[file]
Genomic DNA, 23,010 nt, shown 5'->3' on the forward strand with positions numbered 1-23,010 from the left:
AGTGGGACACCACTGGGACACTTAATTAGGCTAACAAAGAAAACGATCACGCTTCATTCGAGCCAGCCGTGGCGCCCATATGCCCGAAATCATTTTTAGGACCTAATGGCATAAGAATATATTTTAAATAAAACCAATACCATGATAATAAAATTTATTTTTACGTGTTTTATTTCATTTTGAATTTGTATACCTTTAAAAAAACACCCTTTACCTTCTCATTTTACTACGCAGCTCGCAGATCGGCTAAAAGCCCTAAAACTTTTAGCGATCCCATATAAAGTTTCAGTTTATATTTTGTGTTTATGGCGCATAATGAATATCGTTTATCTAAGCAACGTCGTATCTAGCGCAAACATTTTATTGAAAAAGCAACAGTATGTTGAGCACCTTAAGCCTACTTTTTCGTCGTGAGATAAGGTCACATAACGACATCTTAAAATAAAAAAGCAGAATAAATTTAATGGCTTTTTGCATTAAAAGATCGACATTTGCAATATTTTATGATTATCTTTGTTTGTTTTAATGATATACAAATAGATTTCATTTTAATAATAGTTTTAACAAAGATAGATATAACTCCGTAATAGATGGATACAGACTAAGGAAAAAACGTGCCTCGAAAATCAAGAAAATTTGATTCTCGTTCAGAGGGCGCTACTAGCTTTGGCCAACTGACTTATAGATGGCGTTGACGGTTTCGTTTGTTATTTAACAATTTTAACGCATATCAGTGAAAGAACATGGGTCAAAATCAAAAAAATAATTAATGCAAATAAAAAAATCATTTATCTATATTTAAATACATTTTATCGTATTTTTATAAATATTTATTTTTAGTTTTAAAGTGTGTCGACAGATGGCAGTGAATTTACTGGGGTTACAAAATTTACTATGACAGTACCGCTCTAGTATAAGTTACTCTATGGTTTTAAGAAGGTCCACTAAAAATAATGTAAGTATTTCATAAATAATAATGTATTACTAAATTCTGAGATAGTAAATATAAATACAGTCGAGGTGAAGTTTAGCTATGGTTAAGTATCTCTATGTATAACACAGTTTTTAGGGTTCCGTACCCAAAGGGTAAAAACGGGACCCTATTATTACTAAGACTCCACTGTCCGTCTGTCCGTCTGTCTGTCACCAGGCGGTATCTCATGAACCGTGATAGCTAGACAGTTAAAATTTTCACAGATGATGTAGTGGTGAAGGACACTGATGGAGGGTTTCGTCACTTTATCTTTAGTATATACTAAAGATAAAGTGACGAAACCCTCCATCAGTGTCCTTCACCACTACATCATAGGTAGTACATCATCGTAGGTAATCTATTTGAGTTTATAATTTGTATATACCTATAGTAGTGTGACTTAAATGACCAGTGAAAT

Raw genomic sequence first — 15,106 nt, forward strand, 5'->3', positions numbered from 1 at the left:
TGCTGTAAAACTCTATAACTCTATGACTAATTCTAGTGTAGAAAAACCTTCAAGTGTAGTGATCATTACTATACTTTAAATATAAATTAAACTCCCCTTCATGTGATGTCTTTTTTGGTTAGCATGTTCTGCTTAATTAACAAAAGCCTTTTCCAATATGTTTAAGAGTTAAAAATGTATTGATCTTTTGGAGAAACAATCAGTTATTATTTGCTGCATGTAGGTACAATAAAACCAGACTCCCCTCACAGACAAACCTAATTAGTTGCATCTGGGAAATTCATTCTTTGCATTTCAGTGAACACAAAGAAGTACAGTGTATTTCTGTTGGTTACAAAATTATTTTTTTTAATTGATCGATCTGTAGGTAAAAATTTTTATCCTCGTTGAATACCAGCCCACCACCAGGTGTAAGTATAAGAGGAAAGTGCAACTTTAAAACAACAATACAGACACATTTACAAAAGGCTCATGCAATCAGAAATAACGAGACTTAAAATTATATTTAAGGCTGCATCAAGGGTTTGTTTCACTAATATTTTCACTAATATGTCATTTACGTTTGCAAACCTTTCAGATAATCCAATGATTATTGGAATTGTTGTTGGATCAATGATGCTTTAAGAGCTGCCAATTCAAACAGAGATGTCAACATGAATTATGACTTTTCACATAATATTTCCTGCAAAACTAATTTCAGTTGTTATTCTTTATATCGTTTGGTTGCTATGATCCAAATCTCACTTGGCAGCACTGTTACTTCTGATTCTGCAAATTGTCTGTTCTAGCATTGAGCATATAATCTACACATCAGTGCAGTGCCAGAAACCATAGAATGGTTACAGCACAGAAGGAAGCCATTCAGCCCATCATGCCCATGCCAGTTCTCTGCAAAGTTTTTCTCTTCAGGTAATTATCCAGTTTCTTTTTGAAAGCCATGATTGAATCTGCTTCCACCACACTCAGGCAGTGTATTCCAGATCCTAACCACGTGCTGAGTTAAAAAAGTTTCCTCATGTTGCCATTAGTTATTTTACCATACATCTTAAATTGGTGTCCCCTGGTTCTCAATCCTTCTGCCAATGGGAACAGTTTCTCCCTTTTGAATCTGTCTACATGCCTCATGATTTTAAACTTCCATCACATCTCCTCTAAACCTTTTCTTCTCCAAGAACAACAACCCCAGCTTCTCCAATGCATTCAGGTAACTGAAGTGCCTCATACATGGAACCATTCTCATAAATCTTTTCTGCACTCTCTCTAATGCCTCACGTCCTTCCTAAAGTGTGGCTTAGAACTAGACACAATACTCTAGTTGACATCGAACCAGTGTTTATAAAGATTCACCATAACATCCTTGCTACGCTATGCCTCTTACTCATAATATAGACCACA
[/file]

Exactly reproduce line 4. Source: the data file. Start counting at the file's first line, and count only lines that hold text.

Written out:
TGCTGTAAAACTCTATAACTCTATGACTAATTCTAGTGTAGAAAAACCTTCAAGTGTAGTGATCATTACTATACTTTAAATATAAATTAAACTCCCCTTCATGTGATGTCTTTTTTGGTTAGCATGTTCTGCTTAATTAACAAAAGCCTTTTCCAATATGTTTAAGAGTTAAAAATGTATTGATCTTTTGGAGAAACAATCAGTTATTATTTGCTGCATGTAGGTACAATAAAACCAGACTCCCCTCACAGACAAACCTAATTAGTTGCATCTGGGAAATTCATTCTTTGCATTTCAGTGAACACAAAGAAGTACAGTGTATTTCTGTTGGTTACAAAATTATTTTTTTTAATTGATCGATCTGTAGGTAAAAATTTTTATCCTCGTTGAATACCAGCCCACCACCAGGTGTAAGTATAAGAGGAAAGTGCAACTTTAAAACAACAATACAGACACATTTACAAAAGGCTCATGCAATCAGAAATAACGAGACTTAAAATTATATTTAAGGCTGCATCAAGGGTTTGTTTCACTAATATTTTCACTAATATGTCATTTACGTTTGCAAACCTTTCAGATAATCCAATGATTATTGGAATTGTTGTTGGATCAATGATGCTTTAAGAGCTGCCAATTCAAACAGAGATGTCAACATGAATTATGACTTTTCACATAATATTTCCTGCAAAACTAATTTCAGTTGTTATTCTTTATATCGTTTGGTTGCTATGATCCAAATCTCACTTGGCAGCACTGTTACTTCTGATTCTGCAAATTGTCTGTTCTAGCATTGAGCATATAATCTACACATCAGTGCAGTGCCAGAAACCATAGAATGGTTACAGCACAGAAGGAAGCCATTCAGCCCATCATGCCCATGCCAGTTCTCTGCAAAGTTTTTCTCTTCAGGTAATTATCCAGTTTCTTTTTGAAAGCCATGATTGAATCTGCTTCCACCACACTCAGGCAGTGTATTCCAGATCCTAACCACGTGCTGAGTTAAAAAAGTTTCCTCATGTTGCCATTAGTTATTTTACCATACATCTTAAATTGGTGTCCCCTGGTTCTCAATCCTTCTGCCAATGGGAACAGTTTCTCCCTTTTGAATCTGTCTACATGCCTCATGATTTTAAACTTCCATCACATCTCCTCTAAACCTTTTCTTCTCCAAGAACAACAACCCCAGCTTCTCCAATGCATTCAGGTAACTGAAGTGCCTCATACATGGAACCATTCTCATAAATCTTTTCTGCACTCTCTCTAATGCCTCACGTCCTTCCTAAAGTGTGGCTTAGAACTAGACACAATACTCTAGTTGACATCGAACCAGTGTTTATAAAGATTCACCATAACATCCTTGCTACGCTATGCCTCTTACTCATAATATAGACCACA